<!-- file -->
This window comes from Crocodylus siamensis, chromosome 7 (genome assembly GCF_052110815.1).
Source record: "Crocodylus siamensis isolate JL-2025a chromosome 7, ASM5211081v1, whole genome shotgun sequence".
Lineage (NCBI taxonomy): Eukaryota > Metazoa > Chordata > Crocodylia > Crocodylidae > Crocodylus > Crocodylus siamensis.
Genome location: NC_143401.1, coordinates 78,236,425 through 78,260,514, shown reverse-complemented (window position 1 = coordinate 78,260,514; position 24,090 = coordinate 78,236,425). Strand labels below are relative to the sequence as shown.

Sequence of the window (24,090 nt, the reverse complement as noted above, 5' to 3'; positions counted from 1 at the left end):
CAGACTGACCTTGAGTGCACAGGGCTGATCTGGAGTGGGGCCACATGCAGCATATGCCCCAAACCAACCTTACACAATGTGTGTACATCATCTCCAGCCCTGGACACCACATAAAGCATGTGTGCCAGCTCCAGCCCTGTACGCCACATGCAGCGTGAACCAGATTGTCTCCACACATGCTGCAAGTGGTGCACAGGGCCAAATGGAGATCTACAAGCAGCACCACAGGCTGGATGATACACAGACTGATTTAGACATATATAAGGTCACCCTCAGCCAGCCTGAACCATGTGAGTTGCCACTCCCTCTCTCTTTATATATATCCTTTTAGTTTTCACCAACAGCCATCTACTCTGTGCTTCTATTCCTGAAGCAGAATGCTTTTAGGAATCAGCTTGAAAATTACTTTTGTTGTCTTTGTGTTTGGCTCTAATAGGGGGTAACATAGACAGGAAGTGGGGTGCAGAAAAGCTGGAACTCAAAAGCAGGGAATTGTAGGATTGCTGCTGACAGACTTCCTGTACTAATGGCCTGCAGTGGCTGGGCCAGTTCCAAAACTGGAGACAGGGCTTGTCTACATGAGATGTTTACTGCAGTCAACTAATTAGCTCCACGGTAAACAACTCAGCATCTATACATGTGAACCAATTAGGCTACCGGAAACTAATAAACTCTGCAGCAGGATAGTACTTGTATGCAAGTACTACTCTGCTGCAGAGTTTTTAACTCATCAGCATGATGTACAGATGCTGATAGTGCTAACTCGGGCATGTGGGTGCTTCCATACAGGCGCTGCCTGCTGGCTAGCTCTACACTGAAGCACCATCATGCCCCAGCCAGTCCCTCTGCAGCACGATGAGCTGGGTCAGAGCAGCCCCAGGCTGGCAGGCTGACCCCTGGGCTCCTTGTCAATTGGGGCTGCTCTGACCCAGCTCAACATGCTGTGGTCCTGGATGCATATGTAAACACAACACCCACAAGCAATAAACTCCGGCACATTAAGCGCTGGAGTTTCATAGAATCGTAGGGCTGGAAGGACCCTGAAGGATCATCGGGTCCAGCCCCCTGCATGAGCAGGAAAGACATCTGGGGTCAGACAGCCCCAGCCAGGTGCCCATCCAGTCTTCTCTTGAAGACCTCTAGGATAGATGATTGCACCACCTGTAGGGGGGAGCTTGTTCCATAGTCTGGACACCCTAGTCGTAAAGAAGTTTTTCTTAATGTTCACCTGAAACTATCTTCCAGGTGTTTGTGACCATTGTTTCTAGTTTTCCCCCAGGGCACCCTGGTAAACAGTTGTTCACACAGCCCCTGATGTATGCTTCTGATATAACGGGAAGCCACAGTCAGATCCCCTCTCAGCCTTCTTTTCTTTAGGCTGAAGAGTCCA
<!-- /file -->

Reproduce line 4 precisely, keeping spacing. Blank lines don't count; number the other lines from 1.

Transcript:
Genome location: NC_143401.1, coordinates 78,236,425 through 78,260,514, shown reverse-complemented (window position 1 = coordinate 78,260,514; position 24,090 = coordinate 78,236,425). Strand labels below are relative to the sequence as shown.